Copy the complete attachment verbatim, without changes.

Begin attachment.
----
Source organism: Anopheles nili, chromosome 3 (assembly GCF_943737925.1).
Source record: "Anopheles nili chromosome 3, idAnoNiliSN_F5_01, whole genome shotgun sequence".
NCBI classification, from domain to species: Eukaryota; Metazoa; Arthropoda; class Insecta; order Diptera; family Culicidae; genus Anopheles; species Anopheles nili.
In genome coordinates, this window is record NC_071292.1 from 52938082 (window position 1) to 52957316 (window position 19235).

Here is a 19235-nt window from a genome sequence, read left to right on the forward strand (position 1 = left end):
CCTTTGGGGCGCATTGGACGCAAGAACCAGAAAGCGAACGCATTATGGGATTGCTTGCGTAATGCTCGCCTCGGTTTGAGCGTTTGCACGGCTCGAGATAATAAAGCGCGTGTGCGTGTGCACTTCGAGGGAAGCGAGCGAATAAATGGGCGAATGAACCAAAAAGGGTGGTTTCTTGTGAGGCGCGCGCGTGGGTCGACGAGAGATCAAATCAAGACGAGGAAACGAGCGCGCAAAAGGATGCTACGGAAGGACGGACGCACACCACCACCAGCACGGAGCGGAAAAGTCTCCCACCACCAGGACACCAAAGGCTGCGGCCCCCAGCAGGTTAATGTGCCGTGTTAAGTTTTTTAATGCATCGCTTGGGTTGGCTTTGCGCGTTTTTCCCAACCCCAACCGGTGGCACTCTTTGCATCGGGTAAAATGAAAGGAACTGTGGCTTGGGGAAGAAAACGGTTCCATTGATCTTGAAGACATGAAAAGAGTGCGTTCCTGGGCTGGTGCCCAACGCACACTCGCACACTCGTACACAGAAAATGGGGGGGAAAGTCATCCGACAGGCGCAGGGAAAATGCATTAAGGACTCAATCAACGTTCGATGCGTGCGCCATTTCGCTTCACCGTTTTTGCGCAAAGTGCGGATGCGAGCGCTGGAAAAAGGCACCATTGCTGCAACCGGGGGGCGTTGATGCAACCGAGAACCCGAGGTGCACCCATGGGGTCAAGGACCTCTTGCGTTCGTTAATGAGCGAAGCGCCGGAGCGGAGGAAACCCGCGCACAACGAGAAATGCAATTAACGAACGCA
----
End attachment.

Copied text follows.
Source organism: Anopheles nili, chromosome 3 (assembly GCF_943737925.1).
Source record: "Anopheles nili chromosome 3, idAnoNiliSN_F5_01, whole genome shotgun sequence".
NCBI classification, from domain to species: Eukaryota; Metazoa; Arthropoda; class Insecta; order Diptera; family Culicidae; genus Anopheles; species Anopheles nili.
In genome coordinates, this window is record NC_071292.1 from 52938082 (window position 1) to 52957316 (window position 19235).

Here is a 19235-nt window from a genome sequence, read left to right on the forward strand (position 1 = left end):
CCTTTGGGGCGCATTGGACGCAAGAACCAGAAAGCGAACGCATTATGGGATTGCTTGCGTAATGCTCGCCTCGGTTTGAGCGTTTGCACGGCTCGAGATAATAAAGCGCGTGTGCGTGTGCACTTCGAGGGAAGCGAGCGAATAAATGGGCGAATGAACCAAAAAGGGTGGTTTCTTGTGAGGCGCGCGCGTGGGTCGACGAGAGATCAAATCAAGACGAGGAAACGAGCGCGCAAAAGGATGCTACGGAAGGACGGACGCACACCACCACCAGCACGGAGCGGAAAAGTCTCCCACCACCAGGACACCAAAGGCTGCGGCCCCCAGCAGGTTAATGTGCCGTGTTAAGTTTTTTAATGCATCGCTTGGGTTGGCTTTGCGCGTTTTTCCCAACCCCAACCGGTGGCACTCTTTGCATCGGGTAAAATGAAAGGAACTGTGGCTTGGGGAAGAAAACGGTTCCATTGATCTTGAAGACATGAAAAGAGTGCGTTCCTGGGCTGGTGCCCAACGCACACTCGCACACTCGTACACAGAAAATGGGGGGGAAAGTCATCCGACAGGCGCAGGGAAAATGCATTAAGGACTCAATCAACGTTCGATGCGTGCGCCATTTCGCTTCACCGTTTTTGCGCAAAGTGCGGATGCGAGCGCTGGAAAAAGGCACCATTGCTGCAACCGGGGGGCGTTGATGCAACCGAGAACCCGAGGTGCACCCATGGGGTCAAGGACCTCTTGCGTTCGTTAATGAGCGAAGCGCCGGAGCGGAGGAAACCCGCGCACAACGAGAAATGCAATTAACGAACGCA